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Lifespan, longevity, and ageing

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Maximum longevity: 43 years (wild)
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Joao Pedro de Magalhaes
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de Magalhaes, J. P.
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Diagnostic Description

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Head spines moderate to weak - nasal, preocular, supraocular, postocular, tympanic and parietal spines present, nuchals usually absent, coronals absent (Ref. 27437). Lower jaw rough and scaly; caudal peduncle deep (Ref. 27437). Caudal fin slightly indented (Ref. 6885). Dark red in color, sides mottled with gray; mouth and fins red, fins usually edged with black; 3 obscure stripes radiating from each eye (Ref. 27437).
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Cristina V. Garilao
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Morphology

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Dorsal spines (total): 13; Dorsal soft rays (total): 13 - 15; Analspines: 3; Analsoft rays: 7
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Biology

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Adults inhabit shallow to deep rocky reefs, less common on deep ones (Ref. 2850). Young inhabit shallow water (Ref. 2850). Viviparous (Ref. 34817). Sold as fillets together with other rockfish (Ref. 27436).
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Rainer Froese
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Importance

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fisheries: minor commercial; gamefish: yes; aquarium: public aquariums; price category: medium; price reliability: questionable: based on ex-vessel price for species in this genus
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Sebastes miniatus

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Sebastes miniatus is a species of rockfish known by the common names vermilion rockfish, vermilion seaperch, red snapper, red rock cod, and rasher.[1] It is native to the waters of the Pacific Ocean off western North America from Baja California to Vancouver Island.

The body of the vermilion rockfish is moderately deep and compressed. The upper profile of the head is somewhat curved; the mouth is large, with the lower jaw slightly projecting. The color is bright red on the body and fins; many with black and gray mottling on back and sides. On fish shorter than 12 inches (30 cm) the mottling is much more apparent and the fins are often edged with black. The yelloweye and canary rockfishes are similar in appearance to the vermilion, but the bottom of their lower jaws is scaleless and feels smooth to the touch. The vermilion rockfish has scales on the bottom of the lower jaw which make it rough to the touch. It may also be confused with the brown rockfish (Sebastes auriculatus) in deep water.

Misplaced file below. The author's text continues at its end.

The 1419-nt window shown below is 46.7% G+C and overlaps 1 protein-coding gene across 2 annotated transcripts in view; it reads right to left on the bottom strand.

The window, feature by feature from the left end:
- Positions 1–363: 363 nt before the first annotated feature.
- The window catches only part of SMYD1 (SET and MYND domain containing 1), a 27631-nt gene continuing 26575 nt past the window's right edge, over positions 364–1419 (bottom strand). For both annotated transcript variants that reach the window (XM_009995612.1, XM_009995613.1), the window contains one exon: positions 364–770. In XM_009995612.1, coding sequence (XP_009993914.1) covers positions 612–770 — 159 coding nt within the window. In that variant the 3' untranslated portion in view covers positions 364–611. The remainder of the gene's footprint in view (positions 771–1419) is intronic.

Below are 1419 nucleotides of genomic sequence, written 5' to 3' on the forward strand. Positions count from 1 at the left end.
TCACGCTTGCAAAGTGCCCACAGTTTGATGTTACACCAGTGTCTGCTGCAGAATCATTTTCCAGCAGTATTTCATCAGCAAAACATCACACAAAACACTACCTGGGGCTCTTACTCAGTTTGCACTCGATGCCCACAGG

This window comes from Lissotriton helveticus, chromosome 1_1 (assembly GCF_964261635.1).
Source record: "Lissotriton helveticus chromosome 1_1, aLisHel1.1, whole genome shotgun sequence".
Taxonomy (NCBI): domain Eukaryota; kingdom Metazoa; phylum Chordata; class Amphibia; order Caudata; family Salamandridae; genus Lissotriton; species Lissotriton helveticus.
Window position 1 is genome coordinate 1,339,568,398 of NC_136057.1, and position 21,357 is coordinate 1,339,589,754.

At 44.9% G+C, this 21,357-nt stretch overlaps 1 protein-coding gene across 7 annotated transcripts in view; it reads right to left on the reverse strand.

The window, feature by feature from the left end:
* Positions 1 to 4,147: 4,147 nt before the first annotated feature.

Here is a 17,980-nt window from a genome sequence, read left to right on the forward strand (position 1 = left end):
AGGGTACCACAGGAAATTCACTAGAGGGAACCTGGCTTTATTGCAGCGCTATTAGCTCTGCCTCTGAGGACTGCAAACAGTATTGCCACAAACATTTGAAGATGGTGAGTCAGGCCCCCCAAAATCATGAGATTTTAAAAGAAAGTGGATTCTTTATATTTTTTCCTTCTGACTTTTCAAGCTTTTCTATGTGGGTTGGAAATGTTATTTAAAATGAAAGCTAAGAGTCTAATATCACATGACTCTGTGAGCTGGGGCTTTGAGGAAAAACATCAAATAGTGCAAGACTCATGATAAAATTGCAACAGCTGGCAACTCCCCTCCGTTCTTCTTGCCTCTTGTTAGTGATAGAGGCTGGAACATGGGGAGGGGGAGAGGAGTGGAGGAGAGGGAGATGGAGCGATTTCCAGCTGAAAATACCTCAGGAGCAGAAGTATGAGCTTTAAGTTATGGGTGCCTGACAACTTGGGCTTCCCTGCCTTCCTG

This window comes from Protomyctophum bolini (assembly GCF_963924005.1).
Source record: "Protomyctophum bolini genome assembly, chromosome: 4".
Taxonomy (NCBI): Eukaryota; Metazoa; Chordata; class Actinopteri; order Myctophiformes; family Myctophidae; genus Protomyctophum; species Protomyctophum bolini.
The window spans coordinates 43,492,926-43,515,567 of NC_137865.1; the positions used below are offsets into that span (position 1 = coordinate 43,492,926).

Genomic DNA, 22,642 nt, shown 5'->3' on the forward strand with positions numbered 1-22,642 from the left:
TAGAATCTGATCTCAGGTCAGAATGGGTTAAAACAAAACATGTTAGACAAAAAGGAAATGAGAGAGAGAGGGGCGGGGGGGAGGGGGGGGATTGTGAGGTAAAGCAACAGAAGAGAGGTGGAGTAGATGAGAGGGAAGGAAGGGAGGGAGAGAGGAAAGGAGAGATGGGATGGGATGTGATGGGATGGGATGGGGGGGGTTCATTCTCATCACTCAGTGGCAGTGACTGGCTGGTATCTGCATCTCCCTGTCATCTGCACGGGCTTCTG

Range

The vermilion rockfish occurs in the Eastern Pacific from Baja California, to Vancouver Island, Canada. It is generally caught over rocky bottoms at depths of 100 to 500 feet (30 to 152 m), although it has been taken from depths as great as 900 feet (270 m).

Reproduction

The vermilion rockfish appears to mature and spawn for the first time at age 3–4. A vermilion rockfish that was 20 inches (51 cm) long was estimated to contain 282,000 eggs. By this measure a 30-inch (76 cm) female might hold as many as 500,000 eggs. The principal reproductive period is from December through March.

As with all other rockfish, fertilization is internal and the young are mobile. The free swimming young feed primarily upon shrimp–like organisms, while the larger, bottom–living adults feed almost exclusively upon fishes (smaller kinds of rockfish), squid and octopus.

Fishing

Because a good rockfish "hole" often will yield a dozen or more kinds on any given day, it has been said that rockfish fishing is colorful, interesting, productive, and mysterious. Vermilion rockfish usually are found in the bag of "red" rockfish taken from one of these holes. The same rig, bait, and technique used for bocaccio works for vermilion rockfish. Rebaiting can be reduced by using a tough, difficult-to-steal bait, such as a piece of squid or salted mackerel.

References

  1. ^ Barnhart, Percy Spencer (1936). Marine Fishes of Southern California. University of California Press. p. 52. GGKEY:0HFX532KJZH.

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Sebastes miniatus: Brief Summary

provided by wikipedia EN

Sebastes miniatus is a species of rockfish known by the common names vermilion rockfish, vermilion seaperch, red snapper, red rock cod, and rasher. It is native to the waters of the Pacific Ocean off western North America from Baja California to Vancouver Island.

The body of the vermilion rockfish is moderately deep and compressed. The upper profile of the head is somewhat curved; the mouth is large, with the lower jaw slightly projecting. The color is bright red on the body and fins; many with black and gray mottling on back and sides. On fish shorter than 12 inches (30 cm) the mottling is much more apparent and the fins are often edged with black. The yelloweye and canary rockfishes are similar in appearance to the vermilion, but the bottom of their lower jaws is scaleless and feels smooth to the touch. The vermilion rockfish has scales on the bottom of the lower jaw which make it rough to the touch. It may also be confused with the brown rockfish (Sebastes auriculatus) in deep water.

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